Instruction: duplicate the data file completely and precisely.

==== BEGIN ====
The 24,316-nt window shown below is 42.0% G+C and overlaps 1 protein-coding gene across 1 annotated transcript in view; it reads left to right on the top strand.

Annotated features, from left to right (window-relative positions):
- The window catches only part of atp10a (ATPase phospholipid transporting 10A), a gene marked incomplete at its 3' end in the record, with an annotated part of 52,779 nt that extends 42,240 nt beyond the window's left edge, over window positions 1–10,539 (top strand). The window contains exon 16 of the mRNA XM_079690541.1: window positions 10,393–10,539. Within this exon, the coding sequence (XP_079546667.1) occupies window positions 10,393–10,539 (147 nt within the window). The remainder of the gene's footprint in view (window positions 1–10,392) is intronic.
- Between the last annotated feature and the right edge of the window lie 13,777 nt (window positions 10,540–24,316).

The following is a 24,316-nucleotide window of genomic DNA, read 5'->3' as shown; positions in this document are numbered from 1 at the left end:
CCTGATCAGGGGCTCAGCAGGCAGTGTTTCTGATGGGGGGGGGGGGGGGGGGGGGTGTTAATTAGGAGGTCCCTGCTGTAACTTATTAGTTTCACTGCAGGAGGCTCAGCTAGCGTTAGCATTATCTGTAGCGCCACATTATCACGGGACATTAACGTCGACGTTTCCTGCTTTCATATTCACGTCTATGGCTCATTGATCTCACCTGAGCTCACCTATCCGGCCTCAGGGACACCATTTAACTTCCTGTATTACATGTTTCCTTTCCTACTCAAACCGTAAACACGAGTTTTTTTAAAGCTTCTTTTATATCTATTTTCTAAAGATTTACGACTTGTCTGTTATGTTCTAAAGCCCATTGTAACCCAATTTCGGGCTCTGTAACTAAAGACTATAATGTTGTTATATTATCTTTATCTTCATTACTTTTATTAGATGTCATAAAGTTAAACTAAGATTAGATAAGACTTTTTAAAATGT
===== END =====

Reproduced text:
The 24,316-nt window shown below is 42.0% G+C and overlaps 1 protein-coding gene across 1 annotated transcript in view; it reads left to right on the top strand.

Annotated features, from left to right (window-relative positions):
- The window catches only part of atp10a (ATPase phospholipid transporting 10A), a gene marked incomplete at its 3' end in the record, with an annotated part of 52,779 nt that extends 42,240 nt beyond the window's left edge, over window positions 1–10,539 (top strand). The window contains exon 16 of the mRNA XM_079690541.1: window positions 10,393–10,539. Within this exon, the coding sequence (XP_079546667.1) occupies window positions 10,393–10,539 (147 nt within the window). The remainder of the gene's footprint in view (window positions 1–10,392) is intronic.
- Between the last annotated feature and the right edge of the window lie 13,777 nt (window positions 10,540–24,316).

The following is a 24,316-nucleotide window of genomic DNA, read 5'->3' as shown; positions in this document are numbered from 1 at the left end:
CCTGATCAGGGGCTCAGCAGGCAGTGTTTCTGATGGGGGGGGGGGGGGGGGGGGGTGTTAATTAGGAGGTCCCTGCTGTAACTTATTAGTTTCACTGCAGGAGGCTCAGCTAGCGTTAGCATTATCTGTAGCGCCACATTATCACGGGACATTAACGTCGACGTTTCCTGCTTTCATATTCACGTCTATGGCTCATTGATCTCACCTGAGCTCACCTATCCGGCCTCAGGGACACCATTTAACTTCCTGTATTACATGTTTCCTTTCCTACTCAAACCGTAAACACGAGTTTTTTTAAAGCTTCTTTTATATCTATTTTCTAAAGATTTACGACTTGTCTGTTATGTTCTAAAGCCCATTGTAACCCAATTTCGGGCTCTGTAACTAAAGACTATAATGTTGTTATATTATCTTTATCTTCATTACTTTTATTAGATGTCATAAAGTTAAACTAAGATTAGATAAGACTTTTTAAAATGT